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BTD Forums    Diet and Nutrition    Eat Right 4 Your Type  ›  ISO Type O favorites and food ideas?
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ISO Type O favorites and food ideas?  This thread currently has 587 views. Print Print Thread
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BeritL
Wednesday, September 24, 2008, 8:48pm Report to Moderator Report to Moderator

Rh+ Gatherer SWAMI
Summer: Realization, expansion.
Posts: 66
Gender: Female
Location: Minnesota
Age: 39
I know the food lists are available in the books and I've found the updated database online, but I'd like some suggestions from others as to what they do:

Iím looking for some tips of what to have around to help with the BTD for Type O.

What are some of your favorite products?

Favorite quick snack ideas (besides just a piece of fruit) ? Ė I found some trail mix recipes, but again I donít want to do TOO much of this, either.  Also, do you have any favorite different ways you eat your fruit (vs just eating a piece of whatever)?

Favorite quick protein ideas? (since dairy is out and Iím trying to limit soy).  I like to try and eat protein with each meal/snack, if possible Ė I feel like it holds me longer.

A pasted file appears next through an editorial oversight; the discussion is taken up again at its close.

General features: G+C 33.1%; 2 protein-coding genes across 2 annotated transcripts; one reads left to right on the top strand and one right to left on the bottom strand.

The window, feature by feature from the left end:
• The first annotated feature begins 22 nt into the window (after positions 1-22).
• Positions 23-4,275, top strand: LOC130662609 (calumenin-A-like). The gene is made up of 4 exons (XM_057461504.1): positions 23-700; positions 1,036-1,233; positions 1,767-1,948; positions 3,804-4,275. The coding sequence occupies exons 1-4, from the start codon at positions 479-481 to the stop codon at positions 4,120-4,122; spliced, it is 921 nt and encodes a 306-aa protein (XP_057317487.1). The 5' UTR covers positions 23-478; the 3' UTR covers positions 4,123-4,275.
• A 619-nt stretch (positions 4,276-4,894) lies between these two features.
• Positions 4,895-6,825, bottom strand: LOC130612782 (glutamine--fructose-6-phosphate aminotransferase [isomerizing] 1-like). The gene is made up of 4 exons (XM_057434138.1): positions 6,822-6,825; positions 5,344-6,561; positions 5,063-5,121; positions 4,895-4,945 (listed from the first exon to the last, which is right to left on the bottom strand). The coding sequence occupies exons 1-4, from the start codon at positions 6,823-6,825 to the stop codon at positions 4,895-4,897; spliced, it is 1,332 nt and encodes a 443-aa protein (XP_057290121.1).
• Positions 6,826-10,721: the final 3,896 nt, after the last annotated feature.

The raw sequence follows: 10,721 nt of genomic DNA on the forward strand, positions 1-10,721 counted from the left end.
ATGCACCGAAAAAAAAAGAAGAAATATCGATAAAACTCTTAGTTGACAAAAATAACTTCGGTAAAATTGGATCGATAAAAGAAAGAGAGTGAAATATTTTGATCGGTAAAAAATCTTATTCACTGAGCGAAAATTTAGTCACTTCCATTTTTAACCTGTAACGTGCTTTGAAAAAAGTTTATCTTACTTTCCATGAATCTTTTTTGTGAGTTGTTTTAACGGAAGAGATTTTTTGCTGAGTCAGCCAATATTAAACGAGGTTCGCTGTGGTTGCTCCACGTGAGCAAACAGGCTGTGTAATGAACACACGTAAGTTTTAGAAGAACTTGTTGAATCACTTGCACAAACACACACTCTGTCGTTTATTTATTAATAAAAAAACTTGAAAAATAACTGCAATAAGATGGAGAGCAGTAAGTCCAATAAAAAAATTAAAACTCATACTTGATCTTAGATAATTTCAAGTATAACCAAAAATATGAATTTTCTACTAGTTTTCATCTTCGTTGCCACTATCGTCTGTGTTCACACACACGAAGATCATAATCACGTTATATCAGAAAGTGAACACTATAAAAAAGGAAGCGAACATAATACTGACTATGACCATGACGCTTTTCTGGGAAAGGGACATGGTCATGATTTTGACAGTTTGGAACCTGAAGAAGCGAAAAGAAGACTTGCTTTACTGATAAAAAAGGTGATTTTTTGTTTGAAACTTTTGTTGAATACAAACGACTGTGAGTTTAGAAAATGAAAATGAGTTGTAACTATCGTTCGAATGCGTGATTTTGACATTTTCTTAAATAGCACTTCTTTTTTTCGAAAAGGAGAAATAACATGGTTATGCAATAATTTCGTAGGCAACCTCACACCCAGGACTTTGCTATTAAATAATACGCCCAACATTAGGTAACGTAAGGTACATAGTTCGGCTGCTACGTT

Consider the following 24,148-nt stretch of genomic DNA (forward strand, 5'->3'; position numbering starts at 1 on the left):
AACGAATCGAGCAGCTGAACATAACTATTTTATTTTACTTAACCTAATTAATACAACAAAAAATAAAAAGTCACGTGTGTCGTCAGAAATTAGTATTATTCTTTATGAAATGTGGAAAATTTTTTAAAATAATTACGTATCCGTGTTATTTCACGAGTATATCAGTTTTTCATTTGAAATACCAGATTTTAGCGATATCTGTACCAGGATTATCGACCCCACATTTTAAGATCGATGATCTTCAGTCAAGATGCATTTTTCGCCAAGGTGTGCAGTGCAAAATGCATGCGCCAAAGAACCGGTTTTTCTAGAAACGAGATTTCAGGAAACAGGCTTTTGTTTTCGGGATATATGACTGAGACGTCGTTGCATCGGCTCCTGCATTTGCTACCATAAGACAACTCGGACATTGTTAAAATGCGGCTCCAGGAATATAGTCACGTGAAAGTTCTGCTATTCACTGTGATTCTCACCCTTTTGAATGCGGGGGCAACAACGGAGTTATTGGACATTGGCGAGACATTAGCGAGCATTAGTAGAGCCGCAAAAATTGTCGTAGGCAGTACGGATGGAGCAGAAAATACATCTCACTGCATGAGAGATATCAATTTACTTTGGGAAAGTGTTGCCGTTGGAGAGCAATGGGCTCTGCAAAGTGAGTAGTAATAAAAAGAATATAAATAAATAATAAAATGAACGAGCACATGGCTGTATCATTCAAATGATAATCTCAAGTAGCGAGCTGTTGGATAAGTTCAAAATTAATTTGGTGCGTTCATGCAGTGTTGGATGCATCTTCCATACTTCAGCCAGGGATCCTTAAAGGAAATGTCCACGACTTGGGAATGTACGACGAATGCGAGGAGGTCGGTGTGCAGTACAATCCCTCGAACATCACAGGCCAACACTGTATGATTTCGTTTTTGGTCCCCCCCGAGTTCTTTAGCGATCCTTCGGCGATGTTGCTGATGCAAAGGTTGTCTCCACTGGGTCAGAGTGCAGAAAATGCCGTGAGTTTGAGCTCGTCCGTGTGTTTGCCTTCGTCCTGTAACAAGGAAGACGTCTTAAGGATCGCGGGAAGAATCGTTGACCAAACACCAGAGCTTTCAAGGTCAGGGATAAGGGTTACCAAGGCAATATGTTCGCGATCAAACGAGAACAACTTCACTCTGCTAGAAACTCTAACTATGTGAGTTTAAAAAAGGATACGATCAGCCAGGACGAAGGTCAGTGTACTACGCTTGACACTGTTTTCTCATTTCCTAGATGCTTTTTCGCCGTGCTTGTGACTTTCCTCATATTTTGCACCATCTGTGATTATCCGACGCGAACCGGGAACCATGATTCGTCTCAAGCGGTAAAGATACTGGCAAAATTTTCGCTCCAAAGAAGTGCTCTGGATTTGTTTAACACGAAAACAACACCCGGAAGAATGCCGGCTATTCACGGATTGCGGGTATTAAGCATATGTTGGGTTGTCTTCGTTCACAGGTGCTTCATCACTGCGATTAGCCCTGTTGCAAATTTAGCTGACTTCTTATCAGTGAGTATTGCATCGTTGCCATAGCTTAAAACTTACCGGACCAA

I donít like raw veggies(at least broccoli, carrots, cauliflower (which is avoid, anyway)) but cooked are fine (or steamed).

I like something besides fruit once in awhile, and I need some quick protein ideas for breakfast/snacks.

Quick meal ideas Ė for lunches or even dinners when weíre short on time?

Items to keep on hand that are quick to prepare (or already pre-made)?

I find myself hungry a lot of the time Ė and need to keep things around that are compliant for me to snack on Ė so I donít reach for something thatís not.

I never have been much of a cook, although I would like to do a little more (but I know next to nothing unless I have a specific recipe to follow Ė one thatís not too difficult).  So I need easy ideas, nothing too complex or involved.  Iím also short on time most of the time.